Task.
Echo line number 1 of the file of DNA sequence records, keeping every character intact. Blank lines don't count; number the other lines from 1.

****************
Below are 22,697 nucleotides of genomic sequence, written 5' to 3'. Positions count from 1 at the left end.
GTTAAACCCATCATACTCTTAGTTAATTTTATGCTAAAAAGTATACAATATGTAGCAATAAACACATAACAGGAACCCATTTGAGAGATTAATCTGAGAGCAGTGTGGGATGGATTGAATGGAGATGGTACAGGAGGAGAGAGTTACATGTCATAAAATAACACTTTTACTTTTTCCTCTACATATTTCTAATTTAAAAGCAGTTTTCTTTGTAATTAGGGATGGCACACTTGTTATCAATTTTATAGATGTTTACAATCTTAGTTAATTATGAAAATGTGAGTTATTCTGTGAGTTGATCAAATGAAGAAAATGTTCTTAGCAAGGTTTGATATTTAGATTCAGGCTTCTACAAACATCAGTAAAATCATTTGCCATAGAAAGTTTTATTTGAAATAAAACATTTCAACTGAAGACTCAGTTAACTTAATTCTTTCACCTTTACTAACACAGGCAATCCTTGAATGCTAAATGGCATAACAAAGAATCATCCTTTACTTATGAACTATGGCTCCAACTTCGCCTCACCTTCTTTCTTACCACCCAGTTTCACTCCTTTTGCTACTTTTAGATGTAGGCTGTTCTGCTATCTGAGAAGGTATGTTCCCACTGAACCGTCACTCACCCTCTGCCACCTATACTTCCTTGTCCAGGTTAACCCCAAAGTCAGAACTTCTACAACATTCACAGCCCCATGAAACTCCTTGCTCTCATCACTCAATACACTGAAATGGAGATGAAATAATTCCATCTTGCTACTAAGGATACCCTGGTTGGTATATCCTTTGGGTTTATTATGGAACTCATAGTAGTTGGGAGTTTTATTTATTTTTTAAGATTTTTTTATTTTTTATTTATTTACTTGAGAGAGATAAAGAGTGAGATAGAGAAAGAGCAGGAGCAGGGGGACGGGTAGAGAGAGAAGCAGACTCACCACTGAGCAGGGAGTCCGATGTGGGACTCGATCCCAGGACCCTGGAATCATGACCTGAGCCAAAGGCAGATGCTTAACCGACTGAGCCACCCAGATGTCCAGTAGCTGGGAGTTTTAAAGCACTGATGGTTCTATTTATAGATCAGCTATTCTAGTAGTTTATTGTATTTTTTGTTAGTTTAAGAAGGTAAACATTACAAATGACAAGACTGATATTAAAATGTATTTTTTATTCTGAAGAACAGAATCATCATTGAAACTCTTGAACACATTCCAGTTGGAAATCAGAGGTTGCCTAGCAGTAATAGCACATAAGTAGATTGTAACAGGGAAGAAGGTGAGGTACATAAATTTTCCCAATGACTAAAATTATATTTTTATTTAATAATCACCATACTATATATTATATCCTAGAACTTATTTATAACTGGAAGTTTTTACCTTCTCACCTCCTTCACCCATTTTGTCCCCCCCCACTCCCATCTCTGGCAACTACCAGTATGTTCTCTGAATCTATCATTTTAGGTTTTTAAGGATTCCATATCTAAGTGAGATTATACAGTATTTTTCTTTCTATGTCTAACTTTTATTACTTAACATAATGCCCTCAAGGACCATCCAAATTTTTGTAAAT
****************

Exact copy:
Below are 22,697 nucleotides of genomic sequence, written 5' to 3'. Positions count from 1 at the left end.